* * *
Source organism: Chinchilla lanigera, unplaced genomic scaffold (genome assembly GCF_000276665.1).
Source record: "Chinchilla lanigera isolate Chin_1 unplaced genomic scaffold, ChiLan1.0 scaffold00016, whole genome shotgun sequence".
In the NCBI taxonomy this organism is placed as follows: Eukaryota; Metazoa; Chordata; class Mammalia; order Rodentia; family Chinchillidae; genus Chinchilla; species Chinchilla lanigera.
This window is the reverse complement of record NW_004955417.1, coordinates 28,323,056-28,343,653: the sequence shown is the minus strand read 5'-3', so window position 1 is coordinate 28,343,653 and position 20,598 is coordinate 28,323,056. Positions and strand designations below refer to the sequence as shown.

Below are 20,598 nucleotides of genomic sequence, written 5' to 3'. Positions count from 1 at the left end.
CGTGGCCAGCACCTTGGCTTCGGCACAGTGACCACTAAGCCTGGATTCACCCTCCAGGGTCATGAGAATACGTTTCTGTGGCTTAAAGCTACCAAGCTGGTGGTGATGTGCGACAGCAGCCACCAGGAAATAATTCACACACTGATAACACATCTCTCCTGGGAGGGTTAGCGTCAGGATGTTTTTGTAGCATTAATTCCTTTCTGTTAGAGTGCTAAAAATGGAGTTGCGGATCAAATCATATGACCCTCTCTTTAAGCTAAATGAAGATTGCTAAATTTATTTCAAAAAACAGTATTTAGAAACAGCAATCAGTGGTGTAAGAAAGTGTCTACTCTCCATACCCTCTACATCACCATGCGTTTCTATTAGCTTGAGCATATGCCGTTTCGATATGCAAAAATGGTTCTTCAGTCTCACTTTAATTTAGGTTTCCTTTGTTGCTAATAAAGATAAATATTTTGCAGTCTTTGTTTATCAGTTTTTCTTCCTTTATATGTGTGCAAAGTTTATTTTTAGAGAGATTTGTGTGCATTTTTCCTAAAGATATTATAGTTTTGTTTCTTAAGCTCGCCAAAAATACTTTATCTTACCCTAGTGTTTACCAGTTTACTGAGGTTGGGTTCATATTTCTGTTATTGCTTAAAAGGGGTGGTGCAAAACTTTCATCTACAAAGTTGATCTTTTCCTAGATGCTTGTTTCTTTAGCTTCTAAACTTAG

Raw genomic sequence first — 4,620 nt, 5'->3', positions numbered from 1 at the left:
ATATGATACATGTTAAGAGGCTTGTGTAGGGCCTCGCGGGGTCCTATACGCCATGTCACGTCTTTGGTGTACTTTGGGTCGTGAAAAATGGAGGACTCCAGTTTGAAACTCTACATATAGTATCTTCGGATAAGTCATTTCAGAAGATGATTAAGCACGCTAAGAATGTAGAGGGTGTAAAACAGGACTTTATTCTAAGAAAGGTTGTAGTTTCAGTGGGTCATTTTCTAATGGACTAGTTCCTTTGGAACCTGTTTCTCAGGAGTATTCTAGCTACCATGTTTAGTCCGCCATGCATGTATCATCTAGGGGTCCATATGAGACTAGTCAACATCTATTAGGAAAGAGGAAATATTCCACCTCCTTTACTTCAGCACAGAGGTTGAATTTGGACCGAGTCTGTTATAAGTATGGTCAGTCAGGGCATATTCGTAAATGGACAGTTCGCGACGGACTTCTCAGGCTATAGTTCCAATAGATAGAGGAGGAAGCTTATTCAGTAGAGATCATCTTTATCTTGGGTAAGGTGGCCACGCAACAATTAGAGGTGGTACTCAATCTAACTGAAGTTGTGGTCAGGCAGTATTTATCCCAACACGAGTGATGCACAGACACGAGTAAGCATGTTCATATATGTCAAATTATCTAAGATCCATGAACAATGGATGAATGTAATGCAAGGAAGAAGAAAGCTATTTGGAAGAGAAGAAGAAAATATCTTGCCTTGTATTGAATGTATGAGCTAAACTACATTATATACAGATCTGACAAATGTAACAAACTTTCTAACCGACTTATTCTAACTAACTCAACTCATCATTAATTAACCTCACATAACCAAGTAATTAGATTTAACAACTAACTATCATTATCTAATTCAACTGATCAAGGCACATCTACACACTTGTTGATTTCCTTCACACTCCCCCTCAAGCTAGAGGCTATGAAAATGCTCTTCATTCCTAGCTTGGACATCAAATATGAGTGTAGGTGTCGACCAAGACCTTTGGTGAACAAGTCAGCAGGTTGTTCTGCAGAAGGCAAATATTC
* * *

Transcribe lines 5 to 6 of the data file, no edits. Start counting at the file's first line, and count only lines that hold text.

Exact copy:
Below are 20,598 nucleotides of genomic sequence, written 5' to 3'. Positions count from 1 at the left end.
CGTGGCCAGCACCTTGGCTTCGGCACAGTGACCACTAAGCCTGGATTCACCCTCCAGGGTCATGAGAATACGTTTCTGTGGCTTAAAGCTACCAAGCTGGTGGTGATGTGCGACAGCAGCCACCAGGAAATAATTCACACACTGATAACACATCTCTCCTGGGAGGGTTAGCGTCAGGATGTTTTTGTAGCATTAATTCCTTTCTGTTAGAGTGCTAAAAATGGAGTTGCGGATCAAATCATATGACCCTCTCTTTAAGCTAAATGAAGATTGCTAAATTTATTTCAAAAAACAGTATTTAGAAACAGCAATCAGTGGTGTAAGAAAGTGTCTACTCTCCATACCCTCTACATCACCATGCGTTTCTATTAGCTTGAGCATATGCCGTTTCGATATGCAAAAATGGTTCTTCAGTCTCACTTTAATTTAGGTTTCCTTTGTTGCTAATAAAGATAAATATTTTGCAGTCTTTGTTTATCAGTTTTTCTTCCTTTATATGTGTGCAAAGTTTATTTTTAGAGAGATTTGTGTGCATTTTTCCTAAAGATATTATAGTTTTGTTTCTTAAGCTCGCCAAAAATACTTTATCTTACCCTAGTGTTTACCAGTTTACTGAGGTTGGGTTCATATTTCTGTTATTGCTTAAAAGGGGTGGTGCAAAACTTTCATCTACAAAGTTGATCTTTTCCTAGATGCTTGTTTCTTTAGCTTCTAAACTTAG